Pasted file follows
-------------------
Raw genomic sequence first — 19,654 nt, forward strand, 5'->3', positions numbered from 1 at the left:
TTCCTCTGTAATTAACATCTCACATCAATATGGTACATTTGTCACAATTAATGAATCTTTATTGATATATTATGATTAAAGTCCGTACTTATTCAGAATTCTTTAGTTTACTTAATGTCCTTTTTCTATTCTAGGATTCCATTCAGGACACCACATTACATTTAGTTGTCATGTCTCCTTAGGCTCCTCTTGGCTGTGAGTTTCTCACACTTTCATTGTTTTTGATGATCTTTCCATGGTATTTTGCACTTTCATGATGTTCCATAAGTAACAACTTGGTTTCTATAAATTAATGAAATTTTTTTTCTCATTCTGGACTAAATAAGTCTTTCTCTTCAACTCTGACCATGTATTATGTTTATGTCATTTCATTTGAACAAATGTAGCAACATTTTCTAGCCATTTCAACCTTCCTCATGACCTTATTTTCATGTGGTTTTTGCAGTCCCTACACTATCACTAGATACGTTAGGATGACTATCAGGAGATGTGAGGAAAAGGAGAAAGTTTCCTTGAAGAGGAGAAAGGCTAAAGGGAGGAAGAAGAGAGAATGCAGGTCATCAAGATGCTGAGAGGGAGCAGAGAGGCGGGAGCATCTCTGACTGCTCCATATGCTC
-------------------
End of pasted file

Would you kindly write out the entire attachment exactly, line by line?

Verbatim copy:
Raw genomic sequence first — 19,654 nt, forward strand, 5'->3', positions numbered from 1 at the left:
TTCCTCTGTAATTAACATCTCACATCAATATGGTACATTTGTCACAATTAATGAATCTTTATTGATATATTATGATTAAAGTCCGTACTTATTCAGAATTCTTTAGTTTACTTAATGTCCTTTTTCTATTCTAGGATTCCATTCAGGACACCACATTACATTTAGTTGTCATGTCTCCTTAGGCTCCTCTTGGCTGTGAGTTTCTCACACTTTCATTGTTTTTGATGATCTTTCCATGGTATTTTGCACTTTCATGATGTTCCATAAGTAACAACTTGGTTTCTATAAATTAATGAAATTTTTTTTCTCATTCTGGACTAAATAAGTCTTTCTCTTCAACTCTGACCATGTATTATGTTTATGTCATTTCATTTGAACAAATGTAGCAACATTTTCTAGCCATTTCAACCTTCCTCATGACCTTATTTTCATGTGGTTTTTGCAGTCCCTACACTATCACTAGATACGTTAGGATGACTATCAGGAGATGTGAGGAAAAGGAGAAAGTTTCCTTGAAGAGGAGAAAGGCTAAAGGGAGGAAGAAGAGAGAATGCAGGTCATCAAGATGCTGAGAGGGAGCAGAGAGGCGGGAGCATCTCTGACTGCTCCATATGCTC